View 852 Tuesday, November 25, 2014
“Transparency and the rule of law will be the touchstones of this presidency.”
President Barack Obama, January 31, 2009
If a foreign government had imposed this system of education on the United States, we would rightfully consider it an act of war.
Glenn T. Seaborg, National Commission on Education, 1983
At least one black leader, a State Senator, has declared that we are now in a race war, blacks and their sympathizers vs. everyone else. She has no authority to declare any such thing, and she certainly does not speak for anything like a majority of African Americans, nor, I suspect, for anything like a majority of liberal intellectuals, but it is an astonishing thing to say.
We are not in a race war, but there are similarities to a barbarian invasion. We have a barbarian culture within the United States. The most common cause of death of black males is to be killed by another black male. There are other sub cultures in which homicide is common. Generally the barbarian culture does not interact with the majority of the middle class, but in so-called ghetto areas American citizens cannot avoid interactions with the barbarian culture. They live there, and they can’t avoid it.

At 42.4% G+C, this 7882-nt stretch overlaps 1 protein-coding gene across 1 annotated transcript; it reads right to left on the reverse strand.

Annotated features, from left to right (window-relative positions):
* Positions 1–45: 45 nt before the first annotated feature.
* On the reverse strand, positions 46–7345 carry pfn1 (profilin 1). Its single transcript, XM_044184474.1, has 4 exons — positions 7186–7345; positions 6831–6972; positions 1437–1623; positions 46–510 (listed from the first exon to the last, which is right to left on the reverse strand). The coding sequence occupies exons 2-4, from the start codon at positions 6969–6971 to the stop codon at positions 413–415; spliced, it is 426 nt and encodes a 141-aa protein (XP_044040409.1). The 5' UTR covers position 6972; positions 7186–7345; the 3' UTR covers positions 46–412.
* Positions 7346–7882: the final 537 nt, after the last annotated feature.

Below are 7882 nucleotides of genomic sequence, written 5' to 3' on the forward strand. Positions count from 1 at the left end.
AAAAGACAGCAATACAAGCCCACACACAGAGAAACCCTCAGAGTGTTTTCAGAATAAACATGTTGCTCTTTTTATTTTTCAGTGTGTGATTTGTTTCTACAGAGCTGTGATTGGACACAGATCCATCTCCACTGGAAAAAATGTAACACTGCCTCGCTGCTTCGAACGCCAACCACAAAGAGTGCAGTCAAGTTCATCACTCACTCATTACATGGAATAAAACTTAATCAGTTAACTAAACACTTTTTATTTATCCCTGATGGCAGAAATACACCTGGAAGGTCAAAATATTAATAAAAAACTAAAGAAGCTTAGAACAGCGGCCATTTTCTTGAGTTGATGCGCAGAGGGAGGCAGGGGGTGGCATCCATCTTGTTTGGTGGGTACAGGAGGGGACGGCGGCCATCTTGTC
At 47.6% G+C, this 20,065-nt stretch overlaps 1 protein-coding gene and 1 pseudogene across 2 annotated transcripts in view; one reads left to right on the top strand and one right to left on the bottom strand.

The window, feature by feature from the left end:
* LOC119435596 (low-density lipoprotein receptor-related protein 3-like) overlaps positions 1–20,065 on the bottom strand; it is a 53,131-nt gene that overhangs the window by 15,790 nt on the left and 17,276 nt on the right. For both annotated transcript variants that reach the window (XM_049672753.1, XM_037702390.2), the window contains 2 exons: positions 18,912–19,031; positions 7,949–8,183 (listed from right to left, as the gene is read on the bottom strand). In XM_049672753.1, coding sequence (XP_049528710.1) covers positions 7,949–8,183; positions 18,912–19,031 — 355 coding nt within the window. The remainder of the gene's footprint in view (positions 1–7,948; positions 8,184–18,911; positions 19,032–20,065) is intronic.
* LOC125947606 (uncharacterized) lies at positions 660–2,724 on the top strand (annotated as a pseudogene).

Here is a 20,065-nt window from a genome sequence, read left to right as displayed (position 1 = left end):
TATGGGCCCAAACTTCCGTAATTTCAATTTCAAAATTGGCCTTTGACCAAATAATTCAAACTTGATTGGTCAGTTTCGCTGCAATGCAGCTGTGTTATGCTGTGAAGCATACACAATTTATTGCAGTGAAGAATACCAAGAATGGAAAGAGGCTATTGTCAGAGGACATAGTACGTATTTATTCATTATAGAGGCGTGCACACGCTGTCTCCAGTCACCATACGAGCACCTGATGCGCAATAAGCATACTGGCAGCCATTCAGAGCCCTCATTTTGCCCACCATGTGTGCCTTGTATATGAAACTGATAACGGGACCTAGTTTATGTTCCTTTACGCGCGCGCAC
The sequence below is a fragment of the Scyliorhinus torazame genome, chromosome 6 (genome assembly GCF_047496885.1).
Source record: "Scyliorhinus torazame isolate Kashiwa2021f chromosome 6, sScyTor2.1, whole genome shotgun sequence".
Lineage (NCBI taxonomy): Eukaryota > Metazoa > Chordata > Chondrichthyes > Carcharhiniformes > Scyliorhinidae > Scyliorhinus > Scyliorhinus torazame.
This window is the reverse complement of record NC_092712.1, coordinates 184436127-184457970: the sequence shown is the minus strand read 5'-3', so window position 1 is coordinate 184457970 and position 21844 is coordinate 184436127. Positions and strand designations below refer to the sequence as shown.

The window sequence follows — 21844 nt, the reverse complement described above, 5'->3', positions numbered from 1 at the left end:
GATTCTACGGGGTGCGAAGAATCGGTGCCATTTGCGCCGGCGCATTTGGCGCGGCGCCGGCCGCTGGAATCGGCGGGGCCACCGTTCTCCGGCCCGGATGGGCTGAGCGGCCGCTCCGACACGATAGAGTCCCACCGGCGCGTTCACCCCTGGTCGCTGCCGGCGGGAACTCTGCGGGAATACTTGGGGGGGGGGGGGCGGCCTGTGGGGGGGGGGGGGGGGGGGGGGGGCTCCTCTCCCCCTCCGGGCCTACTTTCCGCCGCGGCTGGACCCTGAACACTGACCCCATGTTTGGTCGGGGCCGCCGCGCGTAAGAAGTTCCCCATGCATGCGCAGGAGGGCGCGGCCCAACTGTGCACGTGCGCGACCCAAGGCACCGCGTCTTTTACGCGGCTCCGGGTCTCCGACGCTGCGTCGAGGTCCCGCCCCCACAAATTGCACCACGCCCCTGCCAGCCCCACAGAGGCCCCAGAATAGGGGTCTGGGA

More than forty years ago when I was a city official in the Mayor’s office, I was asked to sit in on a meeting with the precinct captain of a district that included both black middle class and some “Inner city” “ghetto” areas. The meeting consisted of the police officers and several black women who were tired of the lack of law and order in their neighborhood. The captain explained that he had no more resources: he had patrols on overtime as it was. There was nothing to be done. I offered to send some of the Metro units in. These were elite police patrols who strictly enforced the law. I warned the ladies that if we sent them in, they would come down hard on all criminal activity they saw. All of it. The ladies said that was very much what they wanted.
We sent some of the elite Metro units into the neighborhood. They began enforcing the law as they had been trained: not as community police, but as strict enforcement officers looking for good arrests. This was before Wilson’s “Broken Windows” theory became widely known, but I knew Wilson, and this was in that spirit: you don’t ignore minor infractions because that leads people to think you will ignore major ones.